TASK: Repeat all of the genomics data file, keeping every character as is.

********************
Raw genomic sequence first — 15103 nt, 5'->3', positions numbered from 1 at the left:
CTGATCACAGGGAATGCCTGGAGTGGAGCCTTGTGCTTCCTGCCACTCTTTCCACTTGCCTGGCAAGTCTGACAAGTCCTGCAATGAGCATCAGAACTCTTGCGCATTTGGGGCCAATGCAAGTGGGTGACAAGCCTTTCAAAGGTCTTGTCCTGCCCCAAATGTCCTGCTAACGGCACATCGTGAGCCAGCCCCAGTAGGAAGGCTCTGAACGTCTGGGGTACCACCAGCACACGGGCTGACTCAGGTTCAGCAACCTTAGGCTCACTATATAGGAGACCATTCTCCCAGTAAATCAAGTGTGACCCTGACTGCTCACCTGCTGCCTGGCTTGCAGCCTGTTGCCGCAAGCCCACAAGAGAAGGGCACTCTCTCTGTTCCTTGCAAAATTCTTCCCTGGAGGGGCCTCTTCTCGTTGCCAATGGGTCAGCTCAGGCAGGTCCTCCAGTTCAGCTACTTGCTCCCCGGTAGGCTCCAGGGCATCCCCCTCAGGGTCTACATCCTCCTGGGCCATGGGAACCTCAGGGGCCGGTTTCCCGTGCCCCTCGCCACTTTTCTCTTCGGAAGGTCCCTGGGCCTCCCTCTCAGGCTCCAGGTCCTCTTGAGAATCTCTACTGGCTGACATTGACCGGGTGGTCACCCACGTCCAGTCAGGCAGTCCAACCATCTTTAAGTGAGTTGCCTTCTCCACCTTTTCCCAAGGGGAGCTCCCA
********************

Raw genomic sequence first — 15103 nt, 5'->3', positions numbered from 1 at the left:
CTGATCACAGGGAATGCCTGGAGTGGAGCCTTGTGCTTCCTGCCACTCTTTCCACTTGCCTGGCAAGTCTGACAAGTCCTGCAATGAGCATCAGAACTCTTGCGCATTTGGGGCCAATGCAAGTGGGTGACAAGCCTTTCAAAGGTCTTGTCCTGCCCCAAATGTCCTGCTAACGGCACATCGTGAGCCAGCCCCAGTAGGAAGGCTCTGAACGTCTGGGGTACCACCAGCACACGGGCTGACTCAGGTTCAGCAACCTTAGGCTCACTATATAGGAGACCATTCTCCCAGTAAATCAAGTGTGACCCTGACTGCTCACCTGCTGCCTGGCTTGCAGCCTGTTGCCGCAAGCCCACAAGAGAAGGGCACTCTCTCTGTTCCTTGCAAAATTCTTCCCTGGAGGGGCCTCTTCTCGTTGCCAATGGGTCAGCTCAGGCAGGTCCTCCAGTTCAGCTACTTGCTCCCCGGTAGGCTCCAGGGCATCCCCCTCAGGGTCTACATCCTCCTGGGCCATGGGAACCTCAGGGGCCGGTTTCCCGTGCCCCTCGCCACTTTTCTCTTCGGAAGGTCCCTGGGCCTCCCTCTCAGGCTCCAGGTCCTCTTGAGAATCTCTACTGGCTGACATTGACCGGGTGGTCACCCACGTCCAGTCAGGCAGTCCAACCATCTTTAAGTGAGTTGCCTTCTCCACCTTTTCCCAAGGGGAGCTCCCA